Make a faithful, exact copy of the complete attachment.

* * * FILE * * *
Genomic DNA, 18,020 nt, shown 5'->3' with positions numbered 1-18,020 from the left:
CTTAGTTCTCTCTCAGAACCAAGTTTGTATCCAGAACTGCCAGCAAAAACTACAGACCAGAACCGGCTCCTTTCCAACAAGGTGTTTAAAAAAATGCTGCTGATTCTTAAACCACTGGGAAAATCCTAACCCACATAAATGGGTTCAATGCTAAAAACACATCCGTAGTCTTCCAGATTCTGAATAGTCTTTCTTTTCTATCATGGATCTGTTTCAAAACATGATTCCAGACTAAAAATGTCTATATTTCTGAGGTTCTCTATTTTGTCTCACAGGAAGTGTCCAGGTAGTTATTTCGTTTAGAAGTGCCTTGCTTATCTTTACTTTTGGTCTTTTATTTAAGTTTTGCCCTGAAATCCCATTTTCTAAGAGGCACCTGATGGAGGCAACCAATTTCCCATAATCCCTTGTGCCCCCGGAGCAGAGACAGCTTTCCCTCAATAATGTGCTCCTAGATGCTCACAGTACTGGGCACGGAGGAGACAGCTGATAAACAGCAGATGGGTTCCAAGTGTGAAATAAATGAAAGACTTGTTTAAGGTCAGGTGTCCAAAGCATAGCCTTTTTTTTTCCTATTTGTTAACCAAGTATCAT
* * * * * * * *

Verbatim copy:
Genomic DNA, 18,020 nt, shown 5'->3' with positions numbered 1-18,020 from the left:
CTTAGTTCTCTCTCAGAACCAAGTTTGTATCCAGAACTGCCAGCAAAAACTACAGACCAGAACCGGCTCCTTTCCAACAAGGTGTTTAAAAAAATGCTGCTGATTCTTAAACCACTGGGAAAATCCTAACCCACATAAATGGGTTCAATGCTAAAAACACATCCGTAGTCTTCCAGATTCTGAATAGTCTTTCTTTTCTATCATGGATCTGTTTCAAAACATGATTCCAGACTAAAAATGTCTATATTTCTGAGGTTCTCTATTTTGTCTCACAGGAAGTGTCCAGGTAGTTATTTCGTTTAGAAGTGCCTTGCTTATCTTTACTTTTGGTCTTTTATTTAAGTTTTGCCCTGAAATCCCATTTTCTAAGAGGCACCTGATGGAGGCAACCAATTTCCCATAATCCCTTGTGCCCCCGGAGCAGAGACAGCTTTCCCTCAATAATGTGCTCCTAGATGCTCACAGTACTGGGCACGGAGGAGACAGCTGATAAACAGCAGATGGGTTCCAAGTGTGAAATAAATGAAAGACTTGTTTAAGGTCAGGTGTCCAAAGCATAGCCTTTTTTTTTCCTATTTGTTAACCAAGTATCAT